Tuesday , April 23 2024

Book Review: Cold Service by Robert Parker

Robert Parker is from the old school of crime writing, but he is still a master, and with his latest book, Cold Service, he seems to return to the top of his game.

While reading this, I came across several interesting sites relating to Parker. Between those sites and reviews from friends, Amazon and other reviews, there is definitely a feeling that Parker’s books about Spenser have gone downhill in recent years.

It’s almost&#8212at times&#8212like he just pulls out the old characters with their interesting yet familiar baggage, and sets them in a new scenario and sees what happens. His earlier books are definitely better.

In Cold Service he does something different&#8212he puts Hawk, Spenser’s tough black companion, at center stage. As the book starts Hawk has been shot while doing a protection job, and as Hawk&#8212with the help of Spenser and Susan&#8212regains his strength, two interesting things start happening. First, through conversations between Hawk’s girlfriend and Spenser, Spenser articulates&#8212with Hawk’s permission&#8212who and what he is. Hawk, for example, is not the kind of guy who can easily love, or admit when he’s weak. Hawk is just not that kind of guy. This is something Spenser understands, but Hawk’s girlfriend struggles with.

The whole coming back from poor health to (of course) kick some butt in revenge reminds readers of an earlier Spenser book, Small Vices, in which Spenser is the one who has to recover from a shooting. With some authors such self-referential writing gets annoying and distracting, but here it works, because it is demonstrating that just as Spenser has grown and evolved over the years, so has Hawk.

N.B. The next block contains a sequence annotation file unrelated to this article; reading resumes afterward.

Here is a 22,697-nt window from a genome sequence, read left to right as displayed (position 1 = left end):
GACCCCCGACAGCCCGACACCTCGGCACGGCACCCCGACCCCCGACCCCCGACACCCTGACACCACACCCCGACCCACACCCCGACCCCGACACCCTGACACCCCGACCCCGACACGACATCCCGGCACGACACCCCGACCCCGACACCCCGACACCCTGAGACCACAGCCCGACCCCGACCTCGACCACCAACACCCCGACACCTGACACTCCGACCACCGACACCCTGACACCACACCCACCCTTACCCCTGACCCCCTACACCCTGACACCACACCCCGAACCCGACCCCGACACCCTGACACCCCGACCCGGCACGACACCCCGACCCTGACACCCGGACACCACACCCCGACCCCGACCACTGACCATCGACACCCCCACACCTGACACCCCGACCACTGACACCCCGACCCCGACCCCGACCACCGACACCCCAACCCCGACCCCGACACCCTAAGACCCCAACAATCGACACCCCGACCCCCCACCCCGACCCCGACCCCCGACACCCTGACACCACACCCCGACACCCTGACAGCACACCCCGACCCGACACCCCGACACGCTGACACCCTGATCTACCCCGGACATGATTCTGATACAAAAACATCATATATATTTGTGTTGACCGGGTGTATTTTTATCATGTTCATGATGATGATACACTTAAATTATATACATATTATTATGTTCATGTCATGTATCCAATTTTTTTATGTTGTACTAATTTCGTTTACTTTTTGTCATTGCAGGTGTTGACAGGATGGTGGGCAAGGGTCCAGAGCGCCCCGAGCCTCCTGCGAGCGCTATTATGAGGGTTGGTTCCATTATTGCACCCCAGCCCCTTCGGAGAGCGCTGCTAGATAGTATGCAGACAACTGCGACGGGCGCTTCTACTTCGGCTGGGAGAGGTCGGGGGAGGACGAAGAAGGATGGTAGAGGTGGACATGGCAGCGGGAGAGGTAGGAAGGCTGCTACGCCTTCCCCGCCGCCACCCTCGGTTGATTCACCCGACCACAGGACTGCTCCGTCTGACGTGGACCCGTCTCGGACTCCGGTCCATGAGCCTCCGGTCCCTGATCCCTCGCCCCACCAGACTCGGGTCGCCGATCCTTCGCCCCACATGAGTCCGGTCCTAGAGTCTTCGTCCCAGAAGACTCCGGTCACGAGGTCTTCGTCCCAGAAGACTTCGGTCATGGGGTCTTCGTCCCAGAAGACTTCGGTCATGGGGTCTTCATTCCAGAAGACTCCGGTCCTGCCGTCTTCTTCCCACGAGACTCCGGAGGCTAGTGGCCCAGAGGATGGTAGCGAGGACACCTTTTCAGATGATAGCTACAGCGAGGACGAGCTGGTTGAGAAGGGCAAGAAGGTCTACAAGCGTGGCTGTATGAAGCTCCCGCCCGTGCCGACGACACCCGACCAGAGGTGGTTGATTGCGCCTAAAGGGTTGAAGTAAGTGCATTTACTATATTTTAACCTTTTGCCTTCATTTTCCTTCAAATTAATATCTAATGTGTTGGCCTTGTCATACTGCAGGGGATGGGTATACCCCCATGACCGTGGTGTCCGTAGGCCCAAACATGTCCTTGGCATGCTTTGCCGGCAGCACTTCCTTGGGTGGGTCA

The book’s plot involves getting the bad guys who have not only hurt Hawk but have taken over a whole town.

Hawk, Spenser and others ride to the rescue. But Parker, like all good crime writers, knows that it would be too easy and unrealistic to paint everyone and everything as black or white, good or bad. Instead much focus is spent on the gray areas. Is it OK to shoot someone because they shot you? What about shooting someone because you expect they will shoot others? And so on.

This is an excellent book and a fast read. I give it a 9.

Other book reviews by me, as well as a current discussion of the Harry Potter book, are at my blog.
ed: JH Edited: PC

About Scott Butki

Scott Butki was a newspaper reporter for more than 10 years before making a career change into education... then into special education. He has been working in mental health for the last ten years. He lives in Austin. He reads at least 50 books a year and has about 15 author interviews each year and, yes, unlike tv hosts he actually reads each one. He is an in-house media critic, a recovering Tetris addict and a proud uncle. He has written articles on practically all topics from zoos to apples and almost everything in between.

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